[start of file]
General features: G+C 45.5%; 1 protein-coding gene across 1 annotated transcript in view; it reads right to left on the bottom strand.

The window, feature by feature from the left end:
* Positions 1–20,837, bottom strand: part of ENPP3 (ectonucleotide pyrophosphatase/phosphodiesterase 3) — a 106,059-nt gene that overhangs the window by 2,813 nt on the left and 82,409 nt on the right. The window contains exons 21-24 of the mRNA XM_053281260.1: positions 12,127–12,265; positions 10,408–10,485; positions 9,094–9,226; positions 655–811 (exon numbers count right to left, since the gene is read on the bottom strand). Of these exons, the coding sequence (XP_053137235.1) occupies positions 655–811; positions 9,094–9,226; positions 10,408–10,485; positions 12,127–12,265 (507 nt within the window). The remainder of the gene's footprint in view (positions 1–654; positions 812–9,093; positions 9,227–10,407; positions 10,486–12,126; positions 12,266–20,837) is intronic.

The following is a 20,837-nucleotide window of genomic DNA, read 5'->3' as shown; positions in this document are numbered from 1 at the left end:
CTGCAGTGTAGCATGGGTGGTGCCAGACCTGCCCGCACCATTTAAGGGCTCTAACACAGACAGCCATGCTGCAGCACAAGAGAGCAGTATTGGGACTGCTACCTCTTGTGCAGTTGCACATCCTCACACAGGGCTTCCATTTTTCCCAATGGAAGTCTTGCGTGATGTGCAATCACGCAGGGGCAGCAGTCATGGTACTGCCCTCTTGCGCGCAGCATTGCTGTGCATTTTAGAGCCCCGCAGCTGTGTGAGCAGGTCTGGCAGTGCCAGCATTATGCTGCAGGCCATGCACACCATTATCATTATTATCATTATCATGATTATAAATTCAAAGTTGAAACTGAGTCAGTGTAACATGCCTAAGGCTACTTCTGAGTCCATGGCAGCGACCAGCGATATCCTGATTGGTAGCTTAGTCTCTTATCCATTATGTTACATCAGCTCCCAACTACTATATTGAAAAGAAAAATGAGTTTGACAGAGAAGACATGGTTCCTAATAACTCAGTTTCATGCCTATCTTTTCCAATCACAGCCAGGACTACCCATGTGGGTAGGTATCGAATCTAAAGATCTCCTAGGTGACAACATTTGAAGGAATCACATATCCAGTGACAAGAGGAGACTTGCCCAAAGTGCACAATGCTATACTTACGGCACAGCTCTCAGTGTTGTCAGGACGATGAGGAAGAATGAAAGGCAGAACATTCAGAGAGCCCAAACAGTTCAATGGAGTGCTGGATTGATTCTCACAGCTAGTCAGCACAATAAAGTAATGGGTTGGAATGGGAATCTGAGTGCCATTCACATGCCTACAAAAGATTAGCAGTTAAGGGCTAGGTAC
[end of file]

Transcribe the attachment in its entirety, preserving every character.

General features: G+C 45.5%; 1 protein-coding gene across 1 annotated transcript in view; it reads right to left on the bottom strand.

The window, feature by feature from the left end:
* Positions 1–20,837, bottom strand: part of ENPP3 (ectonucleotide pyrophosphatase/phosphodiesterase 3) — a 106,059-nt gene that overhangs the window by 2,813 nt on the left and 82,409 nt on the right. The window contains exons 21-24 of the mRNA XM_053281260.1: positions 12,127–12,265; positions 10,408–10,485; positions 9,094–9,226; positions 655–811 (exon numbers count right to left, since the gene is read on the bottom strand). Of these exons, the coding sequence (XP_053137235.1) occupies positions 655–811; positions 9,094–9,226; positions 10,408–10,485; positions 12,127–12,265 (507 nt within the window). The remainder of the gene's footprint in view (positions 1–654; positions 812–9,093; positions 9,227–10,407; positions 10,486–12,126; positions 12,266–20,837) is intronic.

The following is a 20,837-nucleotide window of genomic DNA, read 5'->3' as shown; positions in this document are numbered from 1 at the left end:
CTGCAGTGTAGCATGGGTGGTGCCAGACCTGCCCGCACCATTTAAGGGCTCTAACACAGACAGCCATGCTGCAGCACAAGAGAGCAGTATTGGGACTGCTACCTCTTGTGCAGTTGCACATCCTCACACAGGGCTTCCATTTTTCCCAATGGAAGTCTTGCGTGATGTGCAATCACGCAGGGGCAGCAGTCATGGTACTGCCCTCTTGCGCGCAGCATTGCTGTGCATTTTAGAGCCCCGCAGCTGTGTGAGCAGGTCTGGCAGTGCCAGCATTATGCTGCAGGCCATGCACACCATTATCATTATTATCATTATCATGATTATAAATTCAAAGTTGAAACTGAGTCAGTGTAACATGCCTAAGGCTACTTCTGAGTCCATGGCAGCGACCAGCGATATCCTGATTGGTAGCTTAGTCTCTTATCCATTATGTTACATCAGCTCCCAACTACTATATTGAAAAGAAAAATGAGTTTGACAGAGAAGACATGGTTCCTAATAACTCAGTTTCATGCCTATCTTTTCCAATCACAGCCAGGACTACCCATGTGGGTAGGTATCGAATCTAAAGATCTCCTAGGTGACAACATTTGAAGGAATCACATATCCAGTGACAAGAGGAGACTTGCCCAAAGTGCACAATGCTATACTTACGGCACAGCTCTCAGTGTTGTCAGGACGATGAGGAAGAATGAAAGGCAGAACATTCAGAGAGCCCAAACAGTTCAATGGAGTGCTGGATTGATTCTCACAGCTAGTCAGCACAATAAAGTAATGGGTTGGAATGGGAATCTGAGTGCCATTCACATGCCTACAAAAGATTAGCAGTTAAGGGCTAGGTAC